To conclude, our glory is not independent of God’s glory.  It is rooted in the synergy of our salvation in Christ.  We were created in the image of God and we were created to give glory to God.  To the extent the saints are glorified God is glorified even more.  Orthodoxy takes a both-and approach to glory; this allows for the honoring of those whose lives exemplified Christian discipleship.  In venerating the saints the church militant on earth affirms its fellowship with the church triumphant in heaven.  The Protestant either-or understanding in the soli deo gloria greatly weakens our link to the church triumphant.  This can be seen in the widespread neglect of church history among Protestants.

The clearest explanation of the relation of God’s glory and our salvation in Christ is to be found in C.S. Lewis’ essay “The Weight of Glory.”  He points out that glory does not mean shining like a light bulb but rather being praised by God for being a good and faithful servant.  Thus, the icons hanging on the walls of an Orthodox church are like a portrait gallery of the heroes of the faith.  This is much like the way we honor athletes who through their hard work won regional championships or the way we honor who served the nation through their sacrifice and bravery.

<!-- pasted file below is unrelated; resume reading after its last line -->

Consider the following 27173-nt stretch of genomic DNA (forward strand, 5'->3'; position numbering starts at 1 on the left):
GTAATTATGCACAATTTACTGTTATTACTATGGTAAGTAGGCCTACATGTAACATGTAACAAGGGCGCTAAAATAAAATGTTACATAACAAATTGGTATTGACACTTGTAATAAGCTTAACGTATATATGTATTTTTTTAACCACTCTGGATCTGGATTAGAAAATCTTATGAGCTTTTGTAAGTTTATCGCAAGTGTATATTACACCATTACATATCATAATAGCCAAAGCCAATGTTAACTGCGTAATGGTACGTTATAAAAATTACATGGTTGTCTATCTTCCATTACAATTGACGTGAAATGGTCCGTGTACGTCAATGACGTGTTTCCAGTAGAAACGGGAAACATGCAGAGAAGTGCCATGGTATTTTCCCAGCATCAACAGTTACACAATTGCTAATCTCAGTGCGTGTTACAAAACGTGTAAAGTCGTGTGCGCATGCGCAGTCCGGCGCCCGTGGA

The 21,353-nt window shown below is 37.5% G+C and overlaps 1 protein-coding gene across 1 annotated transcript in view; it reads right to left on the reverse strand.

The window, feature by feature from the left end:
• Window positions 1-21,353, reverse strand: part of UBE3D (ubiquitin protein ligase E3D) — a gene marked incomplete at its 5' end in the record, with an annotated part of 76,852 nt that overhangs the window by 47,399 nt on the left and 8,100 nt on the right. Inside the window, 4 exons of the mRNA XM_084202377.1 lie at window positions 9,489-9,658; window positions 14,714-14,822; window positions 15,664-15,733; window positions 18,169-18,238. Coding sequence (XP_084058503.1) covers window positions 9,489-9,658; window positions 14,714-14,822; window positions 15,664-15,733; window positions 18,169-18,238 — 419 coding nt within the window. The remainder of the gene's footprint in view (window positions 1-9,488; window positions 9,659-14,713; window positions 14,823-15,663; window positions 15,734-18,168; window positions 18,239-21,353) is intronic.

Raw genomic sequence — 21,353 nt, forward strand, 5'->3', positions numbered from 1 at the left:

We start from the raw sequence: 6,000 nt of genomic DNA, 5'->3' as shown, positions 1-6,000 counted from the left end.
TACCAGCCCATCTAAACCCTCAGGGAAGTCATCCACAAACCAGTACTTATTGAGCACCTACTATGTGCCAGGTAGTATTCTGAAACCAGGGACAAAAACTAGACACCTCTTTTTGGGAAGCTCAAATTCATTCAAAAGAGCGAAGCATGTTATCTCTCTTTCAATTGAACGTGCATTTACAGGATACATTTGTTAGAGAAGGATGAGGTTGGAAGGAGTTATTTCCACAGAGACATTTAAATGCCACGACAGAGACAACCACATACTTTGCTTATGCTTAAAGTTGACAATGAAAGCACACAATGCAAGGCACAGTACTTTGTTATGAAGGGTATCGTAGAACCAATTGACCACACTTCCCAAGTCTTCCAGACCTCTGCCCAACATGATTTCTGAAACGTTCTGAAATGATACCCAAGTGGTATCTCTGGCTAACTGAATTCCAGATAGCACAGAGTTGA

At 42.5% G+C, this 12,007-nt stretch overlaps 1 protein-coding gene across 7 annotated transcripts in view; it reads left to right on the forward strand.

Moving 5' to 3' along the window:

If Reformed Christians seek to rigorously apply the principle of soli deo gloria they would need to advocate the emptying of trophy cases in high schools honoring the football teams and the removal of portraits of veterans who served their country.  However, I’m sure Reformed Christians like Wesley would recognize the benefit of the secular practice of honoring those who exemplify our community’s values and ideals.

Therefore, the Protestant tenet soli deo gloria is unbiblical.  Based upon the above analysis I am persuaded that Scripture supports Orthodoxy’s both-and approach of God being glorified in his saints, and refutes the Protestant either-or understanding which ascribes glory exclusively to God.  I strongly suspect that soli deo gloria was formulated as a reaction to the excesses of medieval Roman Catholicism.  If Wesley wants to invoke the principle of soli deo gloria against the Orthodox veneration of the saints he needs to: (1) show how this principle is grounded in Scripture, (2) how Scripture contradicts the Orthodox veneration of the saints, and (3) how the Protestant soli deo gloria is not a theological novelty but part of the historic Christian faith in the first millennium.

Robert Arakaki